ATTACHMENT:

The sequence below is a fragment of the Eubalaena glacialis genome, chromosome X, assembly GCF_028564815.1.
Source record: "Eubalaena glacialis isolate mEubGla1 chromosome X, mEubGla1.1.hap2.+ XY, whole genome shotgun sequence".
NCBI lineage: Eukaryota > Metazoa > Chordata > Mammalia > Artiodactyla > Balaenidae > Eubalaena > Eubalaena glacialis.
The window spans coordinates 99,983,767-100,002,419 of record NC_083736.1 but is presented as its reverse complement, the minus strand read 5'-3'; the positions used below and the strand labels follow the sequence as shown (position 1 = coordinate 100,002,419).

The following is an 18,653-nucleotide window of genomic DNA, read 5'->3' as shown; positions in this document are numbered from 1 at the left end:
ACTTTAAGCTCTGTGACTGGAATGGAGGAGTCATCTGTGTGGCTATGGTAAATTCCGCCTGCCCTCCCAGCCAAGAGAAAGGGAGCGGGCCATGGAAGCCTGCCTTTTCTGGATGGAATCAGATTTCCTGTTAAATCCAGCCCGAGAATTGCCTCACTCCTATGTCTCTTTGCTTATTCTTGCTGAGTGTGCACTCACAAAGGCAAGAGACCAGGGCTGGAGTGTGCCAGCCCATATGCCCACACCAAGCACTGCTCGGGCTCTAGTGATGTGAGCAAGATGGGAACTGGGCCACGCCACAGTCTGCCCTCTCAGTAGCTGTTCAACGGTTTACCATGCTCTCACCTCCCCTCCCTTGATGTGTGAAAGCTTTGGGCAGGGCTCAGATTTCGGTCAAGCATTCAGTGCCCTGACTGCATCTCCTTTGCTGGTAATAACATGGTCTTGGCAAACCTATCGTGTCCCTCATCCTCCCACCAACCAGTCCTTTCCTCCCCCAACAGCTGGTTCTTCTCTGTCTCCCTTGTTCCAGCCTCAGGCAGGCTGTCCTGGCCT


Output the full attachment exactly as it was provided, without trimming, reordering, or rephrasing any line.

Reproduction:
The sequence below is a fragment of the Eubalaena glacialis genome, chromosome X, assembly GCF_028564815.1.
Source record: "Eubalaena glacialis isolate mEubGla1 chromosome X, mEubGla1.1.hap2.+ XY, whole genome shotgun sequence".
NCBI lineage: Eukaryota > Metazoa > Chordata > Mammalia > Artiodactyla > Balaenidae > Eubalaena > Eubalaena glacialis.
The window spans coordinates 99,983,767-100,002,419 of record NC_083736.1 but is presented as its reverse complement, the minus strand read 5'-3'; the positions used below and the strand labels follow the sequence as shown (position 1 = coordinate 100,002,419).

The following is an 18,653-nucleotide window of genomic DNA, read 5'->3' as shown; positions in this document are numbered from 1 at the left end:
ACTTTAAGCTCTGTGACTGGAATGGAGGAGTCATCTGTGTGGCTATGGTAAATTCCGCCTGCCCTCCCAGCCAAGAGAAAGGGAGCGGGCCATGGAAGCCTGCCTTTTCTGGATGGAATCAGATTTCCTGTTAAATCCAGCCCGAGAATTGCCTCACTCCTATGTCTCTTTGCTTATTCTTGCTGAGTGTGCACTCACAAAGGCAAGAGACCAGGGCTGGAGTGTGCCAGCCCATATGCCCACACCAAGCACTGCTCGGGCTCTAGTGATGTGAGCAAGATGGGAACTGGGCCACGCCACAGTCTGCCCTCTCAGTAGCTGTTCAACGGTTTACCATGCTCTCACCTCCCCTCCCTTGATGTGTGAAAGCTTTGGGCAGGGCTCAGATTTCGGTCAAGCATTCAGTGCCCTGACTGCATCTCCTTTGCTGGTAATAACATGGTCTTGGCAAACCTATCGTGTCCCTCATCCTCCCACCAACCAGTCCTTTCCTCCCCCAACAGCTGGTTCTTCTCTGTCTCCCTTGTTCCAGCCTCAGGCAGGCTGTCCTGGCCT